Federal Circuit Rules for Substance Over Form

– National Law Journal

A decision that has perhaps not yet received the recognition it deserves is the U.S. Court of Appeals for the Federal Circuit's June en banc decision Williamson v. At Home Bondholder.

It deals with a fairly arcane bit of patent law—"means plus function" claim drafting. As the terms suggests, it describes one mode of drafting a patent "claim" (such as the numbered paragraphs at the end of a utility patent that describe the "invention" protected by the patent. A "means plus function" claim typically reads as follows: "a means to" or "means for" followed by a description of the function achieved.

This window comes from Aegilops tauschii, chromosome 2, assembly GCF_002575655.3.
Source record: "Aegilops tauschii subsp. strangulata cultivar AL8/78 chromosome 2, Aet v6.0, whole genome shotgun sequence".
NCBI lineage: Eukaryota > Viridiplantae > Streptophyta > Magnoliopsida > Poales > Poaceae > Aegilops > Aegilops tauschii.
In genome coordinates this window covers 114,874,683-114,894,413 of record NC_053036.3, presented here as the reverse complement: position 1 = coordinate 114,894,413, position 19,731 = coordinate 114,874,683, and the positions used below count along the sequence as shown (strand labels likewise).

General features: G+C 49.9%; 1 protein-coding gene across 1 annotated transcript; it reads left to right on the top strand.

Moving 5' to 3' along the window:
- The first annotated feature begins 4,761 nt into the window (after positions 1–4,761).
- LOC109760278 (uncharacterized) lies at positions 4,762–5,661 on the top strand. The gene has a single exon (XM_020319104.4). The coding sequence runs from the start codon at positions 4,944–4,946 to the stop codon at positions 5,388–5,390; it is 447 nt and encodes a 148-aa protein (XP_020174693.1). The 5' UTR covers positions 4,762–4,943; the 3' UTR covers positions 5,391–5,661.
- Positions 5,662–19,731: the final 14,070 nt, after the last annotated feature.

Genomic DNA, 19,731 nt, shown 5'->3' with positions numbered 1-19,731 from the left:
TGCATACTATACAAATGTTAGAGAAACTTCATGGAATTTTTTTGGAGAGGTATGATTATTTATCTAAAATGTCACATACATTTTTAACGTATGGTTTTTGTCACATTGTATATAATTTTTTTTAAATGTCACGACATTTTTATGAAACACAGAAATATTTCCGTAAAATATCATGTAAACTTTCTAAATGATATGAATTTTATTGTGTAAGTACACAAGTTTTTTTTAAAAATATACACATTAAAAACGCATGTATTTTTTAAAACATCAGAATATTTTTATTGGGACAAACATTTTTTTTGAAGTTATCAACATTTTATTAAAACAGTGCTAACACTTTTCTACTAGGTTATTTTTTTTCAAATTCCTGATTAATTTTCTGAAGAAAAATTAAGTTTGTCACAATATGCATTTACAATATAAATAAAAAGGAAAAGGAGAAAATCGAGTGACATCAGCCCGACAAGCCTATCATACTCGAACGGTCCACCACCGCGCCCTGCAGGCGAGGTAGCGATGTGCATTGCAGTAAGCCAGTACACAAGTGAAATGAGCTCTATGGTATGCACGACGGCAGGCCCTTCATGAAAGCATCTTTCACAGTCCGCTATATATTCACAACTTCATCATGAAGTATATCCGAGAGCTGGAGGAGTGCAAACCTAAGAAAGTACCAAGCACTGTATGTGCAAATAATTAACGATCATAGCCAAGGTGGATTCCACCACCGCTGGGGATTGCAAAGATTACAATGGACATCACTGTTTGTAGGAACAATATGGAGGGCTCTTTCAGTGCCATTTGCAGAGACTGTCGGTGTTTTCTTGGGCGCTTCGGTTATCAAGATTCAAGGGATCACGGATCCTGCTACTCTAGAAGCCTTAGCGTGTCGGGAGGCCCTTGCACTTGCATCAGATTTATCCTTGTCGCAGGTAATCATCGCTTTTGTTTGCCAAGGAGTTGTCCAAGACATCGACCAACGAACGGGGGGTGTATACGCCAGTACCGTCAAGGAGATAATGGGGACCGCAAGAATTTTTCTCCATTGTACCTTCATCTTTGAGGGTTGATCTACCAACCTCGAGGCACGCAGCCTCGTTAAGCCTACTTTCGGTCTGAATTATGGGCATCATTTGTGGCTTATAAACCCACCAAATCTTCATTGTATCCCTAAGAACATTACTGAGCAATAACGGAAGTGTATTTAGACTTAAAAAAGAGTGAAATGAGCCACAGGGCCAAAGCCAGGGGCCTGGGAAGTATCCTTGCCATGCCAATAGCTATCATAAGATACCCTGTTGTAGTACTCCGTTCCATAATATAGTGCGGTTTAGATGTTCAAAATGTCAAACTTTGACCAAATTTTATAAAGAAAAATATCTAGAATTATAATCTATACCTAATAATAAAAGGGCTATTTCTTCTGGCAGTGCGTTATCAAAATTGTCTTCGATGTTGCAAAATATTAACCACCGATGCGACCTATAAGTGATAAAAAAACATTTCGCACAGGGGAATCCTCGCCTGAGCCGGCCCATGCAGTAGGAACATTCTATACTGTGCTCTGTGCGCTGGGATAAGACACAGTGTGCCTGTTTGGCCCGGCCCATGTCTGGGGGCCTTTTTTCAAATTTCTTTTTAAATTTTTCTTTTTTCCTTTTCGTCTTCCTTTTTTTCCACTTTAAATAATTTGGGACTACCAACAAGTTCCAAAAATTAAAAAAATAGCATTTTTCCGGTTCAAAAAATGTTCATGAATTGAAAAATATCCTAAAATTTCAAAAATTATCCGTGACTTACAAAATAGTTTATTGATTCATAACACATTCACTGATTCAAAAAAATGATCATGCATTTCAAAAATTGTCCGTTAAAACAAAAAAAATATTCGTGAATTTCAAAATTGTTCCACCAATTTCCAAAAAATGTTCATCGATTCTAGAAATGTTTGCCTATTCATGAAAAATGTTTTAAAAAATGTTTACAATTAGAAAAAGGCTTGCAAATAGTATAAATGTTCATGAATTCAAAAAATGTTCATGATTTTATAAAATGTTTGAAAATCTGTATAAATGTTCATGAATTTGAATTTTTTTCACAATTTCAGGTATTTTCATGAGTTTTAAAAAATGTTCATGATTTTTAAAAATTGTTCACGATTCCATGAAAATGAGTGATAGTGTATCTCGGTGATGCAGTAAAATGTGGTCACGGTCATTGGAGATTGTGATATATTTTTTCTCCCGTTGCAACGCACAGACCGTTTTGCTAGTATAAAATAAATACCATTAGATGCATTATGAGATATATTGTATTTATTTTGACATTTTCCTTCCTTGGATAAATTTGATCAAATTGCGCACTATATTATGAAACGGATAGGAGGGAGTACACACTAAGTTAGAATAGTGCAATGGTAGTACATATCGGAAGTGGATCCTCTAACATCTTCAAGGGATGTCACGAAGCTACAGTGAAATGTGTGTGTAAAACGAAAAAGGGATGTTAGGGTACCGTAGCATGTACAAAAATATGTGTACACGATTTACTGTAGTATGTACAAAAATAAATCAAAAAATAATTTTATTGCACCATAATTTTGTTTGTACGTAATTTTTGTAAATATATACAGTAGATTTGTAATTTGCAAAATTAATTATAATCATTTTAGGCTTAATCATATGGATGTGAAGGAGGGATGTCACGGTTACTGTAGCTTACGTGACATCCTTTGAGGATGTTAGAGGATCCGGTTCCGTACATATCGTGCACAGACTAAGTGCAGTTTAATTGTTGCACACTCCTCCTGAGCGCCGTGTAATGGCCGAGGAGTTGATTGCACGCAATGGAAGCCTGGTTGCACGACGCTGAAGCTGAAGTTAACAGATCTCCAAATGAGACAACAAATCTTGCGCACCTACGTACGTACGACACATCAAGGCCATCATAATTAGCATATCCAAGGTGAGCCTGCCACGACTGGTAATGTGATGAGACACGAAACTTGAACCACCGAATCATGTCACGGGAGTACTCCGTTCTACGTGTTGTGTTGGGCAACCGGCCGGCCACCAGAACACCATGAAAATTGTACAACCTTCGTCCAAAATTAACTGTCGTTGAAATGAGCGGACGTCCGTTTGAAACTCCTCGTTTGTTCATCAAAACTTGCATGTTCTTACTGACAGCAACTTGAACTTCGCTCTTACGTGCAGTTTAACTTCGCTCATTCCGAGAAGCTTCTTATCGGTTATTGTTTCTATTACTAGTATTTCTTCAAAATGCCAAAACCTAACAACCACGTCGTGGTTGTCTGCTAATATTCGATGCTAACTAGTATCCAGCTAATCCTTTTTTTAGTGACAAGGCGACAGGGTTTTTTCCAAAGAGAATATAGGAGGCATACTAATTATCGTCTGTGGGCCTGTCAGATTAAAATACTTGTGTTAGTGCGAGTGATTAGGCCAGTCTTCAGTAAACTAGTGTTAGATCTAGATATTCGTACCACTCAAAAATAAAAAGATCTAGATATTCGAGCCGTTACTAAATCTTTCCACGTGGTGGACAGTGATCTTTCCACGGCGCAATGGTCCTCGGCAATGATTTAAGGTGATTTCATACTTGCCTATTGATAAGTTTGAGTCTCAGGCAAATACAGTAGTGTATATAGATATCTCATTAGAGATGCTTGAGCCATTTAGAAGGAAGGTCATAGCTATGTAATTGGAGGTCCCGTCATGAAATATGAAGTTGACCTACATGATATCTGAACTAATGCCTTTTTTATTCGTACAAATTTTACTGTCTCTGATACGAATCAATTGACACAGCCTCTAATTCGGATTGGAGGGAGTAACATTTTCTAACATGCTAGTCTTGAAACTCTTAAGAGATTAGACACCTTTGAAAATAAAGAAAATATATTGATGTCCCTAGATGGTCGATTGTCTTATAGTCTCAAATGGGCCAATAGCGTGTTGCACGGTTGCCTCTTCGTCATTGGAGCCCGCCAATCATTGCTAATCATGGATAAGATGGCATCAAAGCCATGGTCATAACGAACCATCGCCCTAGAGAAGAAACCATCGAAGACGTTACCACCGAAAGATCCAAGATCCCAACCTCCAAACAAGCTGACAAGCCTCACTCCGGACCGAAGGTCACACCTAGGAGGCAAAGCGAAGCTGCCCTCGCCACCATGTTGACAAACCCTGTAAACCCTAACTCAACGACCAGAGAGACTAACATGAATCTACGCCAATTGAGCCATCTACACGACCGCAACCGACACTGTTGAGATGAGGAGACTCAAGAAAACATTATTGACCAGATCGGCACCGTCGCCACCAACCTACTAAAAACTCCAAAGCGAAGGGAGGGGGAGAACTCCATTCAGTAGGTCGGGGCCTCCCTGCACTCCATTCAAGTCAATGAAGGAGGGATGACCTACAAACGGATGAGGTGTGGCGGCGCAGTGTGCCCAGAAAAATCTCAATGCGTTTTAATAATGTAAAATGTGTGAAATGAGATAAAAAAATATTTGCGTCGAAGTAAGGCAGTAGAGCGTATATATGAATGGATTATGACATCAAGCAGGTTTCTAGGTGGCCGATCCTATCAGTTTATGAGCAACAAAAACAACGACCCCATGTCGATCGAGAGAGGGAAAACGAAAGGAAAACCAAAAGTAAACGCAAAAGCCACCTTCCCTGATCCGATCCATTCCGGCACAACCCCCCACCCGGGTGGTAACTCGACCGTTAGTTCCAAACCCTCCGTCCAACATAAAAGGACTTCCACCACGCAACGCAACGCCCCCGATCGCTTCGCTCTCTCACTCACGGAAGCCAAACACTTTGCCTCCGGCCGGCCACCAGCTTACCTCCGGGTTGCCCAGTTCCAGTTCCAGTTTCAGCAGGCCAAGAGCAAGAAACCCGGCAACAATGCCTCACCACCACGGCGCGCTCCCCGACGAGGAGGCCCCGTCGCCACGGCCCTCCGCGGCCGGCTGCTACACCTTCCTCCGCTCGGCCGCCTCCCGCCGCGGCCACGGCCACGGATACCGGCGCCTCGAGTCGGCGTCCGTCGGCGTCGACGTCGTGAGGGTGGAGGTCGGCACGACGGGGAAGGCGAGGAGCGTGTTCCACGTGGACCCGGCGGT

This format has long been used by patent drafters. The drawback, however, is that once a patent claim is considered to be in that format, Section 112, paragraph 6 of the Patent Act and its requirements for what must also be spelled out in the patent in order for that claim to be valid kick in.

Read the article here



pursuant to New York DR 2-101(f)

© 2024 Manatt, Phelps & Phillips, LLP.

All rights reserved